In my blog about a year ago, “How I became a Black Belt“, I wrote about Lean Six Sigma being “simply a scientific approach to problem solving and learning.” I am sure everyone understands LSS as a problem-solving methodology. But how does Lean Six Sigma help us learn?

First, let’s look at some common barriers to learning effectively. A good example is a recent Harvard Business Review article, “Why Leaders Don’t Learn from Success.” Starting with an interesting case study of the Ducati Corse motorcycle racing team, the authors argue that success can breed failure by hindering learning, and present steps to overcome three impediments to learning:

1. Fundamental attribution errors

“In business, likewise, any number of factors may lead to success, independent of the quality of a product or management’s decisions. Yet it is all too common for executives to attribute the success of their organizations to their own insights and managerial skills and ignore or downplay random events or external factors outside their control.”

2. Overconfidence bias

“Overconfidence inspired by past successes can infect whole organizations, causing them to dismiss new innovations, dips in customer satisfaction, and increases in quality problems, and to make overly risky moves.”

3. Failure-to-ask-why syndrome

“When you’re confronted with failure, it’s natural to ask why disaster struck. Unfortunately, success does not trigger such soul-searching. Success is commonly interpreted as evidence not only that your existing strategy and practices work but also that you have all the knowledge and information you need.”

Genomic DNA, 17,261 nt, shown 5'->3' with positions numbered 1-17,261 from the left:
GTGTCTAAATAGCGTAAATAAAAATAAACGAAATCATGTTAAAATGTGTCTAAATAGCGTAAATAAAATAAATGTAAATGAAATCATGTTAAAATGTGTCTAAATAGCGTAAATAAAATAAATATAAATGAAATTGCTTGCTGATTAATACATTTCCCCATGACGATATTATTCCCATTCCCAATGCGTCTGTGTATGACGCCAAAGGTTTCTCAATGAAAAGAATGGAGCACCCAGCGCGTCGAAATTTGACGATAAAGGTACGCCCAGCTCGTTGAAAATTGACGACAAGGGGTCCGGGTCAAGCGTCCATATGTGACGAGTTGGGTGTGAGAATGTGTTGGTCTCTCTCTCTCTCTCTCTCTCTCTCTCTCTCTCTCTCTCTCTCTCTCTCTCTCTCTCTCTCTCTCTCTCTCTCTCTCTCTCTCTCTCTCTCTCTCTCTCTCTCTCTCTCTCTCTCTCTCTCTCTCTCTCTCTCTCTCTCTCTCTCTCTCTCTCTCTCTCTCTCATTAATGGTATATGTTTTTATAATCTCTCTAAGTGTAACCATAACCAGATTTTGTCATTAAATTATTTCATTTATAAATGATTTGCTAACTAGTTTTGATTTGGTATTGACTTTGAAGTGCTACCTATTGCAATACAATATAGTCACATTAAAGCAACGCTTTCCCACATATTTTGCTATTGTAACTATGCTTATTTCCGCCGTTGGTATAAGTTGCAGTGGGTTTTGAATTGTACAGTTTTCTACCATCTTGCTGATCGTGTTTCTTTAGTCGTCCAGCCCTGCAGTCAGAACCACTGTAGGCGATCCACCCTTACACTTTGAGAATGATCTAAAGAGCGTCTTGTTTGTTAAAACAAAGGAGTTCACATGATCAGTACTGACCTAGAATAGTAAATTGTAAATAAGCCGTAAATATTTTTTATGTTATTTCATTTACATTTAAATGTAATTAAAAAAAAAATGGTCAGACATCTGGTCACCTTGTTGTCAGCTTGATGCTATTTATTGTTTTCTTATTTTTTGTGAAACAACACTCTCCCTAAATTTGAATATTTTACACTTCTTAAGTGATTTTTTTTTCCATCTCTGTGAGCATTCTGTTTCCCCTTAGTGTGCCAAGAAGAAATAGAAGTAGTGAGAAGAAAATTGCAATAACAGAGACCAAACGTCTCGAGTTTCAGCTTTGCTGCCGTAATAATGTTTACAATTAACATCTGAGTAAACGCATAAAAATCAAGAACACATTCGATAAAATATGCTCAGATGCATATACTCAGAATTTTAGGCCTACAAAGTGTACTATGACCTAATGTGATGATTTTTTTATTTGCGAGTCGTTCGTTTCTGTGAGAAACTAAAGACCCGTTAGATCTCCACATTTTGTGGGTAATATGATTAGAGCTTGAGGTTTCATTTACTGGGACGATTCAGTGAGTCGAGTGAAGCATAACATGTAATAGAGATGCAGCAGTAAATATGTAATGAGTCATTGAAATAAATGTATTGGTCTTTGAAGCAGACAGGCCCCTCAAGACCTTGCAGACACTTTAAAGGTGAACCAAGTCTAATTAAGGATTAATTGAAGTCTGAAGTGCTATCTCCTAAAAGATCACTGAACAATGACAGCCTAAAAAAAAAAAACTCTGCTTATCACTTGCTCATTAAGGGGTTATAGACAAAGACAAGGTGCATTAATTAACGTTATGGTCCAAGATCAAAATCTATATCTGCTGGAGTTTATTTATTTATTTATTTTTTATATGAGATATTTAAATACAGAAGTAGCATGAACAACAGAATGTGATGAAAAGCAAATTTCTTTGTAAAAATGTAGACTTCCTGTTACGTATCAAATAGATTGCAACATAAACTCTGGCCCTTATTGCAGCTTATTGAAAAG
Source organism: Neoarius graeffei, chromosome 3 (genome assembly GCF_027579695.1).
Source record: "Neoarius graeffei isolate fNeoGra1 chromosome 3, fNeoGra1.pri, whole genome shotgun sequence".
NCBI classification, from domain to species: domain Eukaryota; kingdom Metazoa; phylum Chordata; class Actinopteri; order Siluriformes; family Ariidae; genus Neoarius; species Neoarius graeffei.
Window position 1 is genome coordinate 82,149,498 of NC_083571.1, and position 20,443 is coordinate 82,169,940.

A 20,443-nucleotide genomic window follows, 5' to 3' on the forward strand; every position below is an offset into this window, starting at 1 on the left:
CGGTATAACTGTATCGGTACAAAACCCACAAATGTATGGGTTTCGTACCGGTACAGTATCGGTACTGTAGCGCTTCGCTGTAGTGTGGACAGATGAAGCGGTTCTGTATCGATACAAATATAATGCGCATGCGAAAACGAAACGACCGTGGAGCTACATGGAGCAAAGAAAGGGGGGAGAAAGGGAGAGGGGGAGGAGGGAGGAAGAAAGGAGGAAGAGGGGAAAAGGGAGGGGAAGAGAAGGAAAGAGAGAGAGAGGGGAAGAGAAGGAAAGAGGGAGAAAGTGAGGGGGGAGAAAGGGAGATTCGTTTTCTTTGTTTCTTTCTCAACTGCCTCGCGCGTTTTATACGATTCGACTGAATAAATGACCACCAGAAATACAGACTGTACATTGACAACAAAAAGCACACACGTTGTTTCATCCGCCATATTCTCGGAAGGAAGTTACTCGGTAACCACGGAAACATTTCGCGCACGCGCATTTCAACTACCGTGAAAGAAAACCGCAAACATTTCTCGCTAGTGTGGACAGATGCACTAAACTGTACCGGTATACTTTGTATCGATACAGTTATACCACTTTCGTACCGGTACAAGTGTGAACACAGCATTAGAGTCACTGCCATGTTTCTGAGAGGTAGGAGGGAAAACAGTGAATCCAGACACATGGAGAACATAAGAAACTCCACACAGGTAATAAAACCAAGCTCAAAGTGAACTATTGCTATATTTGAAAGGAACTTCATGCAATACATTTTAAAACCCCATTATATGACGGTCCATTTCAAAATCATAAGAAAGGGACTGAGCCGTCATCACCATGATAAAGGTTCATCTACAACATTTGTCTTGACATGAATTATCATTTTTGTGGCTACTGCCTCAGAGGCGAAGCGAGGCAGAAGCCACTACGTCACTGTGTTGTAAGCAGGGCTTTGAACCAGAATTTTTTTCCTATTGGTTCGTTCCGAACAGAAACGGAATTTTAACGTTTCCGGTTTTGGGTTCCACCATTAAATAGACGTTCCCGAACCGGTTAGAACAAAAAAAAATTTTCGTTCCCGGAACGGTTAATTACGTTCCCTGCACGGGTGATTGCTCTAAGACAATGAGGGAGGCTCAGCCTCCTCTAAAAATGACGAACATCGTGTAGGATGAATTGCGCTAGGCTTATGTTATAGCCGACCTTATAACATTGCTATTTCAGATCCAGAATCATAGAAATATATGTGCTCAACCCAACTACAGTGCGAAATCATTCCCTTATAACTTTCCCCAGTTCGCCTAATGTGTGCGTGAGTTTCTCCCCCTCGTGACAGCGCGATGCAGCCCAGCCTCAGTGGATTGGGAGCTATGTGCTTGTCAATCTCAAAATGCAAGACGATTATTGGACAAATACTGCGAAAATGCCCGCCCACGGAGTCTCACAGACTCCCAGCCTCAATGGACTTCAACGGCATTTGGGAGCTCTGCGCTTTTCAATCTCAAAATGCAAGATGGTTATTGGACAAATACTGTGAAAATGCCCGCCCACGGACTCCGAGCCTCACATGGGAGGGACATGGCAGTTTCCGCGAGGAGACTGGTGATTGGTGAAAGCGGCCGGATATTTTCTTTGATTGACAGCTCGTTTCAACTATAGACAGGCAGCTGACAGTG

The authors offer “a better model for learning, one in which failure and success are on equal footing and both trigger further investigation that helps us revise our assumptions, models, and theories.” Their model provides an excellent framework for improving organizational learning and is consistent with the Lean Six Sigma practice of PDCA. The authors even go as far as saying “Tools like Six Sigma and total quality management have taught us to dig into root causes of problems. Why not use the same approach to understand the root causes of success? ” I totally concur.

In addition, Lean Six Sigma gives us practical concepts and tools to address the impediments. For example,

• Cause-effect analysis helps identify all contributing factors before attributing the results to our favorite factors.

• Statistical Process Control helps separate special causes from common causes before reacting to an observed change in the outcome.

• Hypothesis testing and Design of Experiments demand explicit Y=f(x) relationships to test our knowledge and assumptions.

The value of the last example is often overlooked. Although we commonly use root cause analysis (such as Fishbone diagram and 5 Why’s) to explore what went wrong (or the failure), no test of Y=f(x), such as using correlation or regression, can be performed with data of only a single outcome (be it a success or failure). We have to have Y data for both success and failure to understand whether/how changes in x’s can lead to success or failure.

Therefore, anyone with a Lean Six Sigma mindset would never conclude a causal relationship using only experience in success or failure. Instead, they would always ask “Would the same underlying factors give the opposite result?”

We learn by asking the right questions, regardless of success or failure.

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